Iran has authorized the use of Russia’s Sputnik V coronavirus vaccine, with the first shipment expected to arrive in Tehran this week.
Iranian envoy to Moscow Kazem Jalali said Saturday that the second consignment of the Russian vaccine will reach Iran by the end of February.
In the second phase, the vaccine will be jointly produced by the two countries, Jalali said, while emphasizing its safety and efficacy.
The confirmation first came during Foreign Minister Javad Zarif’s visit to Moscow this week, where he said the vaccine has been registered in Iran after approval from the country’s health authorities.
Produced by Russian Health Ministry’s Gamaleya Center, Sputnik V has so far been approved for use in 14 countries even though discussions at the World Health Organisation (WHO) continue over it.
Iran’s Supreme Leader Ali Khamenei had earlier banned the import of UK- and US-made vaccines, calling them “completely untrustworthy”.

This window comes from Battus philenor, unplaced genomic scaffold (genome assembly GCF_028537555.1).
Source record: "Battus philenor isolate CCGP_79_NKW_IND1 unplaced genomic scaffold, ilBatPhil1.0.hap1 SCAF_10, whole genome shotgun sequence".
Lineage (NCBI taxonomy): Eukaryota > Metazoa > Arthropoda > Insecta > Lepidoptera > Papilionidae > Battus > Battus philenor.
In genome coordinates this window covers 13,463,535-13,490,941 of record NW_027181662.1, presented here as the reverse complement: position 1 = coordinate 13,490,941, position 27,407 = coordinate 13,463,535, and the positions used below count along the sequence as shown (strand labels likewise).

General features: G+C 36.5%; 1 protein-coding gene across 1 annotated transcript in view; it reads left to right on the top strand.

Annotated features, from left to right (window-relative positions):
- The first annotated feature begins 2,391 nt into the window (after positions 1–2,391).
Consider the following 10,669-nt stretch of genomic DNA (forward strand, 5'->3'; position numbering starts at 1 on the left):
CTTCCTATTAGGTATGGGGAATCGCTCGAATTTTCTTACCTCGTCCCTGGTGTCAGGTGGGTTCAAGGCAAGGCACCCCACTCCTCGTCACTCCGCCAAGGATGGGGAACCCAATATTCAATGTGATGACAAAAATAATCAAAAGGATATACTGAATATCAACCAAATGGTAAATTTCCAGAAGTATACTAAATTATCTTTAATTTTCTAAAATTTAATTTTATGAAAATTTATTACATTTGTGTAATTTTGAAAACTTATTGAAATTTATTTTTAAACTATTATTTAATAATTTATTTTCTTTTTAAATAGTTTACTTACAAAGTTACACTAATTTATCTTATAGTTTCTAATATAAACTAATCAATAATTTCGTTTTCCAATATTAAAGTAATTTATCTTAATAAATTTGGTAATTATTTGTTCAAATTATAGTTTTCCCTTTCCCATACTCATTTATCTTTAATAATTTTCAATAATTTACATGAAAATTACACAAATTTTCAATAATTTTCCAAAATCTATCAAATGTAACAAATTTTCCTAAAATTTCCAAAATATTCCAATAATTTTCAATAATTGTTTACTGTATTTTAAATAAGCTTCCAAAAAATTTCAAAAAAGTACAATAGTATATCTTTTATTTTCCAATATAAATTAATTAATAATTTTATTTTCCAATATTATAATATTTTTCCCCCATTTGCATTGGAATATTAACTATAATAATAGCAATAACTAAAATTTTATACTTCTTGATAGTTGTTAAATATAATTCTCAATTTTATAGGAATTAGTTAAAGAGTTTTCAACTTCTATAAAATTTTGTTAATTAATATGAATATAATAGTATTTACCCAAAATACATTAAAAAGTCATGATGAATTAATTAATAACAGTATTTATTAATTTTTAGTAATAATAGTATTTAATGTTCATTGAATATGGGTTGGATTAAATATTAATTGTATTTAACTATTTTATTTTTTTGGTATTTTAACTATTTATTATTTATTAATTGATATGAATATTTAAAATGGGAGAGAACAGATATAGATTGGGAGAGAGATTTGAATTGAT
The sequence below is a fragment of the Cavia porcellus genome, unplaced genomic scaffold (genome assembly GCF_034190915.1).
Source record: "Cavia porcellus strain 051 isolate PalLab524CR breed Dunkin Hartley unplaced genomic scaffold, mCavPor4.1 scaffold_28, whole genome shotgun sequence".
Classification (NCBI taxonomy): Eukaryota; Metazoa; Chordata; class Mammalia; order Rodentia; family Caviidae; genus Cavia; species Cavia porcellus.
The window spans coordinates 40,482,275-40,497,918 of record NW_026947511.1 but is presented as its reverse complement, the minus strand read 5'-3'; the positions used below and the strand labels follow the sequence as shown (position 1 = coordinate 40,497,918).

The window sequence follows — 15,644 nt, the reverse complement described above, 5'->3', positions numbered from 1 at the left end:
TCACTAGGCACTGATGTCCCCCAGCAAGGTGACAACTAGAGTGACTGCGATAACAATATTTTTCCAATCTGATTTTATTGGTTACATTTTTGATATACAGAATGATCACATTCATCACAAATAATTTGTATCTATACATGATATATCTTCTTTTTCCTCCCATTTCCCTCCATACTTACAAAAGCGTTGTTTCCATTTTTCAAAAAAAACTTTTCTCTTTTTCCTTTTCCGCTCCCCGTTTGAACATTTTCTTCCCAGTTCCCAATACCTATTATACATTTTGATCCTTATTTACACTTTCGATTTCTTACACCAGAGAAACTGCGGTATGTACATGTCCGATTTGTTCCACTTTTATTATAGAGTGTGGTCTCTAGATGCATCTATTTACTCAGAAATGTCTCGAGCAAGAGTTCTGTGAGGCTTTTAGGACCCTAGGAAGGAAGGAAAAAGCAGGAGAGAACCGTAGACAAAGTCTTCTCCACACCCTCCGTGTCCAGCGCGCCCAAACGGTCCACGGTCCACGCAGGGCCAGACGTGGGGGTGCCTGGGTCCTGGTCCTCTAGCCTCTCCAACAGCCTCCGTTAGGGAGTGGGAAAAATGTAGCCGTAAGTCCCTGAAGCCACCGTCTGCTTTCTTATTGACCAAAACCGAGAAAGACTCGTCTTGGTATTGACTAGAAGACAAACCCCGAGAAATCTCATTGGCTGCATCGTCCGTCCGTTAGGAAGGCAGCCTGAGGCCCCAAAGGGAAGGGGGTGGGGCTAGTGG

The Middle East’s worst affected country has been racing against time to produce a homegrown vaccine, which authorities claim will not be available for mass usage before summer.
Last week, President Hassan Rouhani said apart from Iran’s COVAX share of 16.8 million doses of vaccine, the country is looking to buy vaccines from other places too, obliquely referring to Russia.
The decision to import the Russian-made vaccine, however, has raised concerns too.
Minoo Mehrz, a member of Iran’s National COVID-19 Taskforce, told a local daily that it was a “bad omen” for the Iranian people since information about its efficacy is still not available.
Iran has so far recorded 1.36 million cases of the virus since the outbreak in February last year, with over 57,000 fatalities.